Farmer bodies move Supreme Court against land ordinance

Four organisations based in Delhi and U.P. call it a “textbook example of blatant abuse” of President’s power to promulgate ordinances.

Updated - December 04, 2021 11:30 pm IST

Published - April 09, 2015 07:25 pm IST - NEW DELHI

Farmers protest against the land acquisition Bill in New Delhi. File photo: Kamal Narang

Farmers protest against the land acquisition Bill in New Delhi. File photo: Kamal Narang

Calling it a “textbook example of blatant abuse” of the President’s power to promulgate ordinances, farmers’ bodies on Thursday moved the Supreme Court challenging the promulgation of the land acquisition ordinance on April 3, 2015.

The petition alleges that promulgation of the Right to Fair Compensation and Transparency in Land Acquisition, Rehabilitation and Re-settlement (Amendment) Ordinance, 2015 on April 3, 2015 by first proroguing the Rajya Sabha on March 28, 2015 was a “clever device and ruse” adopted by the government which subverts the legislative process of the Rajya Sabha.

“Lack of political will or consensus or the fear of the executive of getting defeated on the floor of the House, is not a ground for exercise of power under Article 123 (power of the President to promulgate Ordinances during recess of Parliament),” said the petition, seeking the ordinance be declared unconstitutional.

The petition is settled by senior advocate and former Additional Solicitor-General Indira Jaising for four farmers’ welfare associations — Delhi Grameen Samaj, Bharatiya Kishan Union, Gram Sewa Samiti and Chogama Vikas Avam — variously based in Delhi and Uttar Pradesh.

Asking the Supreme Court to call for the entire paper trail leading to the promulgation, the petition alleged that a fraud has been played on the Constitution.

Ordinances cannot be a substitute for legislative law-making, more so after the bill has been passed by the Lok Sabha and not by the Rajya Sabha, it said.

“This ordinance does not even indicate what is the extraordinary situation necessitating it... the Supreme Court has categorically held that ‘Ordinance Raj’ is impermissible and in fact a fraud on the Constitution,” the petition contended.

It called the re-promulgation of the land ordinance a “colourable exercise of power on the part of the Executive”.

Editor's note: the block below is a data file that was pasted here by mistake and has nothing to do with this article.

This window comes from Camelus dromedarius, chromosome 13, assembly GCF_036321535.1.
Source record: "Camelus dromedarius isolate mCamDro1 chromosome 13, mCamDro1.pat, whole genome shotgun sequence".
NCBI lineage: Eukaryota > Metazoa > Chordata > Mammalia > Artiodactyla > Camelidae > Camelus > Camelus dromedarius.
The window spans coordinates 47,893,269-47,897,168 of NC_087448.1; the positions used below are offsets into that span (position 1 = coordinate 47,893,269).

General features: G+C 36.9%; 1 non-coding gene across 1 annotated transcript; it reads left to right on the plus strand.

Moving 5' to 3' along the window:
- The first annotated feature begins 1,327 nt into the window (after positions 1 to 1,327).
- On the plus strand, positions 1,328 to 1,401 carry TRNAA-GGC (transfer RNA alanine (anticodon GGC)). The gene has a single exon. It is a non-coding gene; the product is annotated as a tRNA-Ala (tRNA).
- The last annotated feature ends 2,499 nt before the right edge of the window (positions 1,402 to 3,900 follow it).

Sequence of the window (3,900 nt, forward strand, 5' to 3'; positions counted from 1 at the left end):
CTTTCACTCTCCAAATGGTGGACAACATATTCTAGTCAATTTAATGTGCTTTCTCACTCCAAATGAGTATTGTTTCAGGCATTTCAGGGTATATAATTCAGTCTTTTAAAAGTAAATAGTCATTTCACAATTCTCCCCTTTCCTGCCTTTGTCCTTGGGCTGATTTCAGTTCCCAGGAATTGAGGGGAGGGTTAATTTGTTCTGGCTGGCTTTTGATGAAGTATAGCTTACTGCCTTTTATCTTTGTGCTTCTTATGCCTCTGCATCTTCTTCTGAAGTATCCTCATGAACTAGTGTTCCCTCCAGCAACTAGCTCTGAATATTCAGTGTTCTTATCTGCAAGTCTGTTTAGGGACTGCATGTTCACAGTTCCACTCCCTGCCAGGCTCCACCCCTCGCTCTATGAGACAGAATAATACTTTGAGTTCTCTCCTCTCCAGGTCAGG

In the instant case, the land bill was passed on March 10, 2015. However, 10 days later, the Houses were adjourned on March 20, 2015.

The Rajya Sabha was thereafter prorogued on March 28, 2015, shortly before the ordinance was promulgated on April 3, 2015.

Here are the six important facts you need to know about the Land Bill. Source:

1 The Right to Fair Compensation and Transparency in Land Acquisition, Rehabilitation and Resettlement (Amendment) Bill, 2015 seeks to Amend the Act of 2013 (LARR Act, 2013).
2 The Bill creates five special categories of land use: 1. defence, 2. rural infrastructure, 3. affordable housing, 4. industrial corridors, and 5. infrastructure projects including Public Private Partnership (PPP) projects where the central government owns the land
3 The Bill exempts the five categories from provisions of the LARR Act, 2013 which requires the consent of 80 per cent of land ownersto be obtained for private projects and that of 70 per cent of land owners for PPP projects.
4 The Bill allows exemption for projects in these five categories from requiring Social Impact Assessment be done to identify those affected and from the restrictions on the acquisition of irrigated multi-cropped land imposed by LARR Act 2013.
5 The Bill brings provisions for compensation, rehabilitation, and resettlement under other related Acts such as the National Highways Act and the Railways Act in consonance with the LARR Act.
6 The Bill changes acquisition of land for private companies mentioned in LARR Act, 2013 to acquisition for ‘private entities’. A private entity could include companies, corporations and nonprofit organisations.
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